It had to be played on wire services
    It had to be bells ringing
    Comedians stopped dead in the middle of a joke in Las Vegas

    It had to be FBI chief J. Edgar Hoover and Frank Costello syndicate
    mouthpiece meeting in Central Park, New York weekends,
    reported Time magazine

    It had to be the Mafia and the CIA together starting war on Cuba,
    Bay of Pigs and poison assassination headlines

    It had to be dope cops in the Mafia
    Who sold all their heroin in America

    It had to be the FBI and organized crime working together
    in cahoots against the commies

    It had to be ringing on multinational cash registers
    A world-wide laundry for organized criminal money

    It had to be the CIA and the Mafia and the FBI together
    They were bigger than Nixon
    And they were bigger than war

    It had to be a large room full of murder
    It had to be a mounted ass- a solid mass of rage
    A red hot pen
    A scream in the back of the throat

    It had to be a kid that can breathe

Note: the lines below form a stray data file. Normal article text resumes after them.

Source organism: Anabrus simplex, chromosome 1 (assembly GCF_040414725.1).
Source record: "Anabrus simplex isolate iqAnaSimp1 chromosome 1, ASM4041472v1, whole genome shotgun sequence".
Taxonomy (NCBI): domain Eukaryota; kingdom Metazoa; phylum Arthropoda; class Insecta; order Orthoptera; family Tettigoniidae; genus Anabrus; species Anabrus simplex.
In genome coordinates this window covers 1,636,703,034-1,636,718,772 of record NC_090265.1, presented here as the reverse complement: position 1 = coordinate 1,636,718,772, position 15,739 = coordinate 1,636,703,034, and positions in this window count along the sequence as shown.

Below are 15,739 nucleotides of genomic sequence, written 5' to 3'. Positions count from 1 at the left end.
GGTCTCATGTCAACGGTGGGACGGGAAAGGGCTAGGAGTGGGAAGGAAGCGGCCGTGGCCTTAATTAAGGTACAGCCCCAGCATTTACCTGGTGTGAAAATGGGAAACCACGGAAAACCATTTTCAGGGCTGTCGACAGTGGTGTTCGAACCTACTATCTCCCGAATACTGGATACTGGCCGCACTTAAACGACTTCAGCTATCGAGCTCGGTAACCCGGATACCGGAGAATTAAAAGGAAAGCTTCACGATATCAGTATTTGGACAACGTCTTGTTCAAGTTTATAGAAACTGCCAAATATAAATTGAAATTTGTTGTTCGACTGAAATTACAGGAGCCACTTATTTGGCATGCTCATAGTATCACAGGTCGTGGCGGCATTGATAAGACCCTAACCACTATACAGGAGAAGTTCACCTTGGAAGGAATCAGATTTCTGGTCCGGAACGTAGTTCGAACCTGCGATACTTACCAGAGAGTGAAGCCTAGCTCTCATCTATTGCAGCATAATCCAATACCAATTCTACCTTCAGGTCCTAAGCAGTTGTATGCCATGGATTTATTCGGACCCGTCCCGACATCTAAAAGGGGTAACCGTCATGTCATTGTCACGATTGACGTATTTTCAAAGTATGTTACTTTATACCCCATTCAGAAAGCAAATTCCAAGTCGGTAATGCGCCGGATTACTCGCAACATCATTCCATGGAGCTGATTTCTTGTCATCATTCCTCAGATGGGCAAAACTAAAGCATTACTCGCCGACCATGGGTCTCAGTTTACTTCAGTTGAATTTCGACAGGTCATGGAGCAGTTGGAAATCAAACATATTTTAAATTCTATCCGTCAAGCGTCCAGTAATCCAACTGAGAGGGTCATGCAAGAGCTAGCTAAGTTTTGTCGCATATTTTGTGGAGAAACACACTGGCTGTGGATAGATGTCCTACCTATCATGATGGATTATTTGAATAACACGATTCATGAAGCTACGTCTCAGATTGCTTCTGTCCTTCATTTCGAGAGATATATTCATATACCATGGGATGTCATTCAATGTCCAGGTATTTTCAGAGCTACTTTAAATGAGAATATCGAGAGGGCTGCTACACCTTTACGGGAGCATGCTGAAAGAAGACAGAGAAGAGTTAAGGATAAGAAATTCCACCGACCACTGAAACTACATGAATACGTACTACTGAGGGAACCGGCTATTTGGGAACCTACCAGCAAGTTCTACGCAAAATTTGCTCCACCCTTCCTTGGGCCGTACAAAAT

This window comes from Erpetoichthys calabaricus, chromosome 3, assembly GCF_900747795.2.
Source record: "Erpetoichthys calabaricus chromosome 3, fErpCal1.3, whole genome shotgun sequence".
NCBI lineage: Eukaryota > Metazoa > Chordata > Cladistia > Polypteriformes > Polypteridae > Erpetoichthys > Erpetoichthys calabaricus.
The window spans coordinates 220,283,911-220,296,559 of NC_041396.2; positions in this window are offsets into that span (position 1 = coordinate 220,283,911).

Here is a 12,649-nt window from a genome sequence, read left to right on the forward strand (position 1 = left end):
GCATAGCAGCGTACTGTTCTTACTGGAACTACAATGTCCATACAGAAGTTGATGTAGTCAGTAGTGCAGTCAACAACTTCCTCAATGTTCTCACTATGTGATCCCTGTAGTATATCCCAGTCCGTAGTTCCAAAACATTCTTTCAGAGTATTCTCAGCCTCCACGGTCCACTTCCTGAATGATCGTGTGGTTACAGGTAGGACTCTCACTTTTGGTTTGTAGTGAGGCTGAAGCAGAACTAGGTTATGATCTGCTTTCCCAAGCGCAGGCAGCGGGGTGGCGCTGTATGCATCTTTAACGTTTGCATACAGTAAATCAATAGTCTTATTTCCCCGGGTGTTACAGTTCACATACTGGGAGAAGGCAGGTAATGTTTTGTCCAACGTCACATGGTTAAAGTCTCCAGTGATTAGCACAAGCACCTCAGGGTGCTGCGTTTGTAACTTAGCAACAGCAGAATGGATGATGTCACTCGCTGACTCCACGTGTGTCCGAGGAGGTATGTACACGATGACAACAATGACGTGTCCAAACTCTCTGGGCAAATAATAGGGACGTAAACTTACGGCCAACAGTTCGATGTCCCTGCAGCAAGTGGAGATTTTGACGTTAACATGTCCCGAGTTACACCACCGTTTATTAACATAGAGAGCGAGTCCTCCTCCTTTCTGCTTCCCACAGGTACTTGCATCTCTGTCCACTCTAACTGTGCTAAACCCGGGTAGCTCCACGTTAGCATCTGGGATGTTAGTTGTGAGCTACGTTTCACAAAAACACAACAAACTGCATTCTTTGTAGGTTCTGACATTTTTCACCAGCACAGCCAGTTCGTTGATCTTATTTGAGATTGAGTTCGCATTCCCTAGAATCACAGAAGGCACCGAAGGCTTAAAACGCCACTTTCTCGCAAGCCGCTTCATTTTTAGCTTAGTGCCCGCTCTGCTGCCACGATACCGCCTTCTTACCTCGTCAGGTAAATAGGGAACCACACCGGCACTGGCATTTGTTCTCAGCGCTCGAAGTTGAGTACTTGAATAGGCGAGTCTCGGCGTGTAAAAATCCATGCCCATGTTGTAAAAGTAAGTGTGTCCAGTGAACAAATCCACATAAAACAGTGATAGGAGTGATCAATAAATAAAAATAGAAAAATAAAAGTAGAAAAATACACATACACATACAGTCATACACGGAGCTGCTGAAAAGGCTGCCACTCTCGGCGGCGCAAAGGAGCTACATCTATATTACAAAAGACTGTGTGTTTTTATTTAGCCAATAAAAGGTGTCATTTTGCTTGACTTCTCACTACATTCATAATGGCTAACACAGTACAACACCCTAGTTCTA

It had to be in Rockefellers' mouth
    It had to be central intelligence, the family, all of this, the agency Mafia
    It had to be organized crime

    One big set of gangs working together in cahoots

    Murderers everywhere

    The secret
    The drunk
    The brutal
    The dirty rich

    On top of a slag heap of prisons
    Industrial cancer
    Plutonium smog
    Garbage cities

    Grandmas' bed soft from fathers' resentment

    It had to be the rulers
    They wanted law and order
    And they got rich on wanting protection for the status quo

    They wanted junkies
    They wanted Attica
    They wanted Kent State
    They wanted war in Indochina

    It had to be the CIA and the Mafia and the FBI

    Multinational capitalists
    Strong armed squads
    Private detective agencies for the rich
    And their armies and navies and their air force bombing planes

    It had to be capitalism
    The vortex of this rage
    This competition
    Man to man

    The horses head in a capitalists' bed
    The Cuban turf
    It rumbles in hitmen
    And gang wars across oceans

    Bombing Cambodia settled the score when Soviet pilots